In the first session of the new council, Ismail boasted of the achievements of his father and grandfather and promised to continue to serve the country in the same manner. He then reminded the assembled parliamentarians that the Islamic Sharia makes it incumbent on rulers to listen to the people. No mention was made of the Ottoman sultan in the speech, although Egypt was nominally under Ottoman rule at the time.

In their first session, the parliamentarians discussed taxes, property, public works and education. They decided that taxes should be collected only in harvest time and without the use of excessive force. They urged the termination of the tax-farming system, which had opened the door to the abuse of the peasantry. The parliament also discussed imposing fees on production, commerce, and the registration of contracts.

Regarding property, the new MPs asked for state-owned land to be assessed for tax purposes. They then called for the abrogation of forced labour, and commissioned a report on the conditions of workers in the country.

They called for the creation of more schools in major towns, recommending that the new schools be situated close to the railways. They also called for education to be provided free of charge to all children under 14, irrespective of location or creed. The education minister was instructed to supervise the new curricula and the provision of meals for all pupils and clothes for the poorest ones.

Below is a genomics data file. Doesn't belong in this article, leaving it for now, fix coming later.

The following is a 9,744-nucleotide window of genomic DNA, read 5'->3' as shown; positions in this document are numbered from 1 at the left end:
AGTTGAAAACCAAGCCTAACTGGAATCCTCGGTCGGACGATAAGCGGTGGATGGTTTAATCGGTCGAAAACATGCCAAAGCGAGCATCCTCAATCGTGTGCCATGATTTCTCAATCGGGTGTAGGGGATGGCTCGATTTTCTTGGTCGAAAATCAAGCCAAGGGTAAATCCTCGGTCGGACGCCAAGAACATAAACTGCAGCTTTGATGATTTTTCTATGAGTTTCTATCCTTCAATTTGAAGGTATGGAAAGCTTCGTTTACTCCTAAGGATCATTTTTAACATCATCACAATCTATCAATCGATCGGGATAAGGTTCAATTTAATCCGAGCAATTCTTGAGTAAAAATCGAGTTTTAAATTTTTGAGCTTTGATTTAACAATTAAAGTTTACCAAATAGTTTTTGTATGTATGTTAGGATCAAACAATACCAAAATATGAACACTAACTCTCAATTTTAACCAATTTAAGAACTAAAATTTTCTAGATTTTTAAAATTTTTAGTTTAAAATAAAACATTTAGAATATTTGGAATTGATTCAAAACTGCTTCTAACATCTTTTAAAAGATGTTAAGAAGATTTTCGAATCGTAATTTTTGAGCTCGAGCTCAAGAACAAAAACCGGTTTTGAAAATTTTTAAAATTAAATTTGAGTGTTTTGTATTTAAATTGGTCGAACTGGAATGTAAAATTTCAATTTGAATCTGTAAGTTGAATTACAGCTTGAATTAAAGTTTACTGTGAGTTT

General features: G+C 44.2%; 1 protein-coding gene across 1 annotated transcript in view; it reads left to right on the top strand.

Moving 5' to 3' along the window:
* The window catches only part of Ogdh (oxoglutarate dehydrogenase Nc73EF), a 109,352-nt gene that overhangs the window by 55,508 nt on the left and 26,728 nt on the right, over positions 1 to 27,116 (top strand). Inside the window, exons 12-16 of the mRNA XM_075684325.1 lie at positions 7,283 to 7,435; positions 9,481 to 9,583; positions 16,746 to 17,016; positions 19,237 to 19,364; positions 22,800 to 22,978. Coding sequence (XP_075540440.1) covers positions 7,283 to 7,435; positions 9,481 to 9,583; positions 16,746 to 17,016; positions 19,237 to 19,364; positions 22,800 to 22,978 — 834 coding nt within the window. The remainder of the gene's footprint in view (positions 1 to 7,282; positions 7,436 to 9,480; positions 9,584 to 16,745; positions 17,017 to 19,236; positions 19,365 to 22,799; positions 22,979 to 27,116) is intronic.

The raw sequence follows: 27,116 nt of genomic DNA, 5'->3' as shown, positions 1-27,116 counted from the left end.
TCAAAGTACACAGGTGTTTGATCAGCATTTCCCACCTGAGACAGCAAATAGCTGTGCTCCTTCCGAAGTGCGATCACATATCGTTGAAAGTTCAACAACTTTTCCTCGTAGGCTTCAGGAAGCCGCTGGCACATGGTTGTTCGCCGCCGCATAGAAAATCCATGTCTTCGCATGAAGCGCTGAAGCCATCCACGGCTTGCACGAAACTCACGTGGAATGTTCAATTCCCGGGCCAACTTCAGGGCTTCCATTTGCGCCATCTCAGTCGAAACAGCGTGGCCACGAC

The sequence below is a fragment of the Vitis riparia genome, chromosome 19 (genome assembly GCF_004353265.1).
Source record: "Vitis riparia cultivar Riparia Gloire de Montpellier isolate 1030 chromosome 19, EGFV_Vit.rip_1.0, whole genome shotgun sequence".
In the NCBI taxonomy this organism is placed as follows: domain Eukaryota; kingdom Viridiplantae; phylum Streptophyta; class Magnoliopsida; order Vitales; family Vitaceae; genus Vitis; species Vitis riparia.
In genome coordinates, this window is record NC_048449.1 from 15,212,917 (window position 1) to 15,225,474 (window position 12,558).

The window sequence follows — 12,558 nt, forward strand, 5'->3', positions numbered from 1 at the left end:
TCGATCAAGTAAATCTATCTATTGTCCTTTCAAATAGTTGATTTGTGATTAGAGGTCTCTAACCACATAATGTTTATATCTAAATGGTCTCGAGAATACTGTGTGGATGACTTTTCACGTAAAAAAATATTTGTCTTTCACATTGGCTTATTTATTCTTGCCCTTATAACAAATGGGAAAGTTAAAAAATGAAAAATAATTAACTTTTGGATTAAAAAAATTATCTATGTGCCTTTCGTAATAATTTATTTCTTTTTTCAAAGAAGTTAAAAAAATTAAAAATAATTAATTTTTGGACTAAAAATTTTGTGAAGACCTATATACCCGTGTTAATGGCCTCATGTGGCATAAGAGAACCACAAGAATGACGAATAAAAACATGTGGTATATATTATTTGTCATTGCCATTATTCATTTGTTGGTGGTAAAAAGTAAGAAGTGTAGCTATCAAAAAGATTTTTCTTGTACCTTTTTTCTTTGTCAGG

Local administrative bodies were instructed to finance the building of schools, and part of the revenues from awqaf, or religious endowments, were earmarked for education. The public was also urged to donate money to the new education system.

The Europeans were pleased with the formation of the 1866 council, as Ismail had hoped, considering it to be a step in the right direction. Some even claimed that Egypt was as democratic as the best European nations. In fact, however, the new parliament had at best an advisory role, and it was often overruled by the khedive.

Egypt's early parliaments were also dominated by religious leaders. However, as time went by, a new generation of well-educated nationalists took the lead, and they were determined to make their voices heard. With the rise of the Wafd Party, parliament became a major player on the political scene. By the time that people like Zaghloul served as parliamentary speaker, both the palace and the occupying British authorities had to pay attention to the country's legislative body.

By the mid-1920s, the British may have come to realise that Egypt was not going to be under their control forever. Their only hope was therefore either to ensure that they had friendly voices in parliament, or to keep the political scene as divided as possible in order to benefit their interests. In a situation of political rivalry, policies would be stalled, and the British would be needed to referee the situation. Or so they hoped.

Today, the situation in Egypt has completely changed. A hundred years ago, we didn't have television or radio. We didn't have the Internet or fast travel. Yet, the same tensions existed between the old and the new, the local and the foreign, the left and the right. The same discrepancies existed, too, between the ideals of democracy and those who wanted to use it to serve their own goals.